This rare version of the Tolstoy romance has been drawn from deep within the vaults of the BBC. Adapted by Donald Bull from Marcelle Maurette's treatment of the story, it isn't a definitive screen version by any means (the BBC would produce a more expansive 10-part miniseries in 1977), but the performances are quite excellent, headed by Claire Bloom's haunted Anna and a pre-"Bond" Sean Connery as Vronsky.
Called away from her husband and son in order to help resolve a rift in her brother's marriage, Anna Karenina (Bloom) meets by chance the dashing Count Vronsky (Connery). Having already resigned herself to a passionless life, counting the days until old age, Anna is completely unprepared for the romance which will soon overtake her. Abandoning cold husband Alexei (Albert Lieven), she runs away with Vronsky, but upon their return to Russia, Anna finds life as a social outcast too much to bear. Shunned by the people who were meant to be friends, paranoid about Vronsky's seemingly waning passion, and desperately missing her son, Anna's final act is somehow the fulfilment of her ultimate destiny...
"Anna Karenina" scholars will be a little disappointed at what's missing in this version (the characters of Dolly and Kitty are turned into quite minor figures, Anna's son Sergei doesn't appear until the last act, and Levin doesn't even feature), but what this severely-condensed version of the story leaves out is more than compensated with the performance of Claire Bloom as Anna. One of the great classical actresses of her generation, Bloom gives us a more delicate Anna, with a beautifully haunted quality. Often she doesn't even have to say anything, the camera has only to focus on her dark, expressive eyes, and the performance is there.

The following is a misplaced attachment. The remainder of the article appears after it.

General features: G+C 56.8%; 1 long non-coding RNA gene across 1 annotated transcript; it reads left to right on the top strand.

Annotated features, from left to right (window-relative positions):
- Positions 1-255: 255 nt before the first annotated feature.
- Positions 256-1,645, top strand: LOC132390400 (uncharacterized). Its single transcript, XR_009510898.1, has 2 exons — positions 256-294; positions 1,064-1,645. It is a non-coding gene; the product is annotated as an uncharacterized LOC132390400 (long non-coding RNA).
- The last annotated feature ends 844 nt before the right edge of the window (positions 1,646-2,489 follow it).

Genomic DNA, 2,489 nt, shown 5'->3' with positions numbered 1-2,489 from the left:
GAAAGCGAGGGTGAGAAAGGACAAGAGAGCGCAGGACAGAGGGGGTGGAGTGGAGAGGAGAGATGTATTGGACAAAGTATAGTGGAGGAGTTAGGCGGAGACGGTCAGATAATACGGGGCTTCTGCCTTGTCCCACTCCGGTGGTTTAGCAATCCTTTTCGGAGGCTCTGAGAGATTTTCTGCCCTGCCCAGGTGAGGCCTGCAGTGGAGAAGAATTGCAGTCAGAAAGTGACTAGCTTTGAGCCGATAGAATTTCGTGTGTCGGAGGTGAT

On paper, Sean Connery would seem an odd choice for Vronsky and it's true, the part doesn't entirely suit him, but he works well with Bloom. Jack Watling is Anna's brother Stiva, Daphne Anderson plays Dolly, June Thorburn ("Tom Thumb") is Kitty, and Patricia ("Devil Girl from Mars") Laffan is Princess Betsy.
Design wise the production is a bit clunky. Most BBC productions during this period were studio-bound (and even when going outside still very much "inside"), so the look of the piece operates more like a stage play, albeit an elaborately-designed one. Costumes by Elizabeth Agombar are lush, but the hairstyles of Kitty, Dolly and Princess Betsy seem a bit too Sixties to my eyes.
Picture quality for this DVD is more than acceptable given the extreme rarity of the material. Indeed, it's a miracle to have this production on DVD in the first place, given that most of the BBC materal from this era was erased during several archive purges in the 1970's in a bid to recycle expensive videotape. We are forever grateful that there was at least one survivor from that disaster... Claire Bloom's "Anna Karenina".